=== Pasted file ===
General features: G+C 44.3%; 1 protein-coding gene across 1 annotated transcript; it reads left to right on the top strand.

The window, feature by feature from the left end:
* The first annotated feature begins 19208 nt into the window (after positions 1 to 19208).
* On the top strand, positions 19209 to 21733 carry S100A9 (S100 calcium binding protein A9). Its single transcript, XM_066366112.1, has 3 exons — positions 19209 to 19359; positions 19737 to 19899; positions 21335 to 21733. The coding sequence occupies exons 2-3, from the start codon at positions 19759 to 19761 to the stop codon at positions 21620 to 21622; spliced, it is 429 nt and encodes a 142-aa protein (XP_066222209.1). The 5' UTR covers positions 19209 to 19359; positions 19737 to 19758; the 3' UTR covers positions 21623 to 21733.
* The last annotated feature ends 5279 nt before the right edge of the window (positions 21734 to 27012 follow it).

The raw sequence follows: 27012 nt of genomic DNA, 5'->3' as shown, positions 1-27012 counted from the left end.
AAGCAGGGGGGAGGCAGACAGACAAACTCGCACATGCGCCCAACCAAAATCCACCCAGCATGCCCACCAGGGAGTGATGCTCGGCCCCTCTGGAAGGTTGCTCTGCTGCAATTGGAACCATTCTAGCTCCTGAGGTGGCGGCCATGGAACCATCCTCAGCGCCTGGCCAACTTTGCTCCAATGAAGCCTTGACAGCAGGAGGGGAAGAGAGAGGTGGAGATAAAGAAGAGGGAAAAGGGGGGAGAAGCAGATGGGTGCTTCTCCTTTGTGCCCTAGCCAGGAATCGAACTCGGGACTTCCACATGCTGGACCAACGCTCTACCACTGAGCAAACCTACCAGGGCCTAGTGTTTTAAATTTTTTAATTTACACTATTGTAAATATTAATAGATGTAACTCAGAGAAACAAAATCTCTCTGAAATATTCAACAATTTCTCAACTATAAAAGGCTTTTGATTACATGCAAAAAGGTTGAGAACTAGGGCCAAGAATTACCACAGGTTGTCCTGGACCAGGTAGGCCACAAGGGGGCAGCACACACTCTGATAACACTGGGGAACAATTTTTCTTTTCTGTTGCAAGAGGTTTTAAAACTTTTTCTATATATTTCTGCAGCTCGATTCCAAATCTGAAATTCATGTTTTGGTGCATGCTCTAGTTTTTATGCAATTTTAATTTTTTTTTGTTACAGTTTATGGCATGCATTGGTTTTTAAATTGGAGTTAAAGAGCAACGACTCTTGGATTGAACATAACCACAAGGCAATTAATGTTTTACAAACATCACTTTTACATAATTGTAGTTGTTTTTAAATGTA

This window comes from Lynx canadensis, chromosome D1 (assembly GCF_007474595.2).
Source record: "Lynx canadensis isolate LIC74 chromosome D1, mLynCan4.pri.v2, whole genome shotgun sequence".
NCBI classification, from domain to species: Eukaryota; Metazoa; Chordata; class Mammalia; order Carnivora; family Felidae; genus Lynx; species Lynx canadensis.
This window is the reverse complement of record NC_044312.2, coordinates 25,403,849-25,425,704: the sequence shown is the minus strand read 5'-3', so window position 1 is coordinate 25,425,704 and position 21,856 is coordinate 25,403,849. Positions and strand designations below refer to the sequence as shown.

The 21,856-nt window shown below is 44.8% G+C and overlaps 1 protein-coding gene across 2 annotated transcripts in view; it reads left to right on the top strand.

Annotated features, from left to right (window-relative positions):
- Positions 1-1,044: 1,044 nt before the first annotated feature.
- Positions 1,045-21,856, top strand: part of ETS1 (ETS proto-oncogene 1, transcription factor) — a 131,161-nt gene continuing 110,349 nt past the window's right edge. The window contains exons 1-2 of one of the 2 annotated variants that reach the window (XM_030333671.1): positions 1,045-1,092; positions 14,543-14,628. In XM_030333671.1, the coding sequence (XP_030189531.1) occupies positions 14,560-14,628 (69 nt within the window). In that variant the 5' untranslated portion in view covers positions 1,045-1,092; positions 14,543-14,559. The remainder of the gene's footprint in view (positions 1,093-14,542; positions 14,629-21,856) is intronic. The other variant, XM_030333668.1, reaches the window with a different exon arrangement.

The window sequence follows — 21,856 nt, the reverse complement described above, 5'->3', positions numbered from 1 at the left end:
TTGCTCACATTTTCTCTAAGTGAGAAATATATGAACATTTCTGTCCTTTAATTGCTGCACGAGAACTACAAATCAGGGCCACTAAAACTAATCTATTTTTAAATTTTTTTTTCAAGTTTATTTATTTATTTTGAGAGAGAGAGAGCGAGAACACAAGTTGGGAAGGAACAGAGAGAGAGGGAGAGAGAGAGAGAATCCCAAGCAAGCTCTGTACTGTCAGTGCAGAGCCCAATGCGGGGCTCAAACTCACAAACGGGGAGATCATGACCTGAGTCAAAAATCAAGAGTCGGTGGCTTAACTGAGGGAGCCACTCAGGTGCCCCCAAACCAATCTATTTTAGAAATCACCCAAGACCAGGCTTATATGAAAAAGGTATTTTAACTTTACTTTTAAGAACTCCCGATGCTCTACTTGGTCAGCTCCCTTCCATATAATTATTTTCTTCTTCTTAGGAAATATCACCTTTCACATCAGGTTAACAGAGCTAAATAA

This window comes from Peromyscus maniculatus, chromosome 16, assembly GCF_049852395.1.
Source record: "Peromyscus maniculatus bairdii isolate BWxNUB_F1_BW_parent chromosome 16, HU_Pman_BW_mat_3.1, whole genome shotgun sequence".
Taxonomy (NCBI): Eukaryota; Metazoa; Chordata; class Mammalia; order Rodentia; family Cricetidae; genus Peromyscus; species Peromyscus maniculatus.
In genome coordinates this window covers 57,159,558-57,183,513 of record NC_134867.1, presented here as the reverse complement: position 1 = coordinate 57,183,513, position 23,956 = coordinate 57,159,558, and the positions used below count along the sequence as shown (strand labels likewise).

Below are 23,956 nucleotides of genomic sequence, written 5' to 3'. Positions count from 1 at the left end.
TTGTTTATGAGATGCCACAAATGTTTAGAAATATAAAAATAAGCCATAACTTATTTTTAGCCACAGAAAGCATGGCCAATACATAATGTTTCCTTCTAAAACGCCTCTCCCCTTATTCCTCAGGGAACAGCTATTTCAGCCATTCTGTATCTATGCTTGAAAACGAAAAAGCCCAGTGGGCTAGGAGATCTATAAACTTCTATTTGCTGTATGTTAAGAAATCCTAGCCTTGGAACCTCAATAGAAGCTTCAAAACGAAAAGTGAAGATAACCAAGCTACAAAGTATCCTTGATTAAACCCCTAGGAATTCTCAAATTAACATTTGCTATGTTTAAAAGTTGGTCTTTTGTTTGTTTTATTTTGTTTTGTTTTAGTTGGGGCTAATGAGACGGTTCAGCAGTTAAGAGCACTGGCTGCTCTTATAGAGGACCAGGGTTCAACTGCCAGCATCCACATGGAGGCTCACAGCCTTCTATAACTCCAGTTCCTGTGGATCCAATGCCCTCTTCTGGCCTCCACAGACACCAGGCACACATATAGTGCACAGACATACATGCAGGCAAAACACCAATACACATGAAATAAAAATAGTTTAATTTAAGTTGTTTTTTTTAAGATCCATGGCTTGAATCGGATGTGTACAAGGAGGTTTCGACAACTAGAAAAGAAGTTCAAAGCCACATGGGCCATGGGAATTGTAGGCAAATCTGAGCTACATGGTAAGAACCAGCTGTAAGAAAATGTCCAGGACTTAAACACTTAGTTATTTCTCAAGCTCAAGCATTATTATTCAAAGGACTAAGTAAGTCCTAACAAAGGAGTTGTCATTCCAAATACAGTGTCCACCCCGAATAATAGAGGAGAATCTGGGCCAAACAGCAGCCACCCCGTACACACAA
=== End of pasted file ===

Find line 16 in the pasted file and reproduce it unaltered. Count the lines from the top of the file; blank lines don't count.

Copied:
The window sequence follows — 21,856 nt, the reverse complement described above, 5'->3', positions numbered from 1 at the left end: